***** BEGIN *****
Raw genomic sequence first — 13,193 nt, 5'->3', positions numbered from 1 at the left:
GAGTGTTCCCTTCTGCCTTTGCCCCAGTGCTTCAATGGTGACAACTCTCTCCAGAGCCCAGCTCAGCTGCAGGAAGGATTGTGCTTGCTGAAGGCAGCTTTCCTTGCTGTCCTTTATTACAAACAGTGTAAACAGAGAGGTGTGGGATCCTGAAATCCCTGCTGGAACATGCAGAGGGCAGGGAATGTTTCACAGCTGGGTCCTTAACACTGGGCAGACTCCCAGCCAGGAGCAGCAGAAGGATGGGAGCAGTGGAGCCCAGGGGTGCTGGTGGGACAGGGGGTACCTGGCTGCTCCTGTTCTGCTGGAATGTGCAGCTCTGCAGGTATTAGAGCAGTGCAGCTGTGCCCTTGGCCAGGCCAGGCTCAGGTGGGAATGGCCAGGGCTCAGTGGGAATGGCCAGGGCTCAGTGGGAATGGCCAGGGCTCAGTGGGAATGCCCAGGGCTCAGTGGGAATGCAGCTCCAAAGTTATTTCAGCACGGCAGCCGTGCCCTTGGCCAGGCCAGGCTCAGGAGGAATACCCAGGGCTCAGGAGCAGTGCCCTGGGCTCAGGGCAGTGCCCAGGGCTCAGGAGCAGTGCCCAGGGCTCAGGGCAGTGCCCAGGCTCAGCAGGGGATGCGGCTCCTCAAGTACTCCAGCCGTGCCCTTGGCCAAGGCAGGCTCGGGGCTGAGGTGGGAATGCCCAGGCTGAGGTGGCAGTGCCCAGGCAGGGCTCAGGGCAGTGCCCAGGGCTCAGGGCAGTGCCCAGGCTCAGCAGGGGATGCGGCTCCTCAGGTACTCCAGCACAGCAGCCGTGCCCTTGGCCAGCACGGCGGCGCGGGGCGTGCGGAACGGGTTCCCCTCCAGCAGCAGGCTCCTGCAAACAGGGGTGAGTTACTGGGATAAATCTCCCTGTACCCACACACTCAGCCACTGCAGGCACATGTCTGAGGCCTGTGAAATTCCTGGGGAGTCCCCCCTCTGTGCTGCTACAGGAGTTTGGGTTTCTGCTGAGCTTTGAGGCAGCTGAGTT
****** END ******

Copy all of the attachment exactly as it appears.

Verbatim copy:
Raw genomic sequence first — 13,193 nt, 5'->3', positions numbered from 1 at the left:
GAGTGTTCCCTTCTGCCTTTGCCCCAGTGCTTCAATGGTGACAACTCTCTCCAGAGCCCAGCTCAGCTGCAGGAAGGATTGTGCTTGCTGAAGGCAGCTTTCCTTGCTGTCCTTTATTACAAACAGTGTAAACAGAGAGGTGTGGGATCCTGAAATCCCTGCTGGAACATGCAGAGGGCAGGGAATGTTTCACAGCTGGGTCCTTAACACTGGGCAGACTCCCAGCCAGGAGCAGCAGAAGGATGGGAGCAGTGGAGCCCAGGGGTGCTGGTGGGACAGGGGGTACCTGGCTGCTCCTGTTCTGCTGGAATGTGCAGCTCTGCAGGTATTAGAGCAGTGCAGCTGTGCCCTTGGCCAGGCCAGGCTCAGGTGGGAATGGCCAGGGCTCAGTGGGAATGGCCAGGGCTCAGTGGGAATGGCCAGGGCTCAGTGGGAATGCCCAGGGCTCAGTGGGAATGCAGCTCCAAAGTTATTTCAGCACGGCAGCCGTGCCCTTGGCCAGGCCAGGCTCAGGAGGAATACCCAGGGCTCAGGAGCAGTGCCCTGGGCTCAGGGCAGTGCCCAGGGCTCAGGAGCAGTGCCCAGGGCTCAGGGCAGTGCCCAGGCTCAGCAGGGGATGCGGCTCCTCAAGTACTCCAGCCGTGCCCTTGGCCAAGGCAGGCTCGGGGCTGAGGTGGGAATGCCCAGGCTGAGGTGGCAGTGCCCAGGCAGGGCTCAGGGCAGTGCCCAGGGCTCAGGGCAGTGCCCAGGCTCAGCAGGGGATGCGGCTCCTCAGGTACTCCAGCACAGCAGCCGTGCCCTTGGCCAGCACGGCGGCGCGGGGCGTGCGGAACGGGTTCCCCTCCAGCAGCAGGCTCCTGCAAACAGGGGTGAGTTACTGGGATAAATCTCCCTGTACCCACACACTCAGCCACTGCAGGCACATGTCTGAGGCCTGTGAAATTCCTGGGGAGTCCCCCCTCTGTGCTGCTACAGGAGTTTGGGTTTCTGCTGAGCTTTGAGGCAGCTGAGTT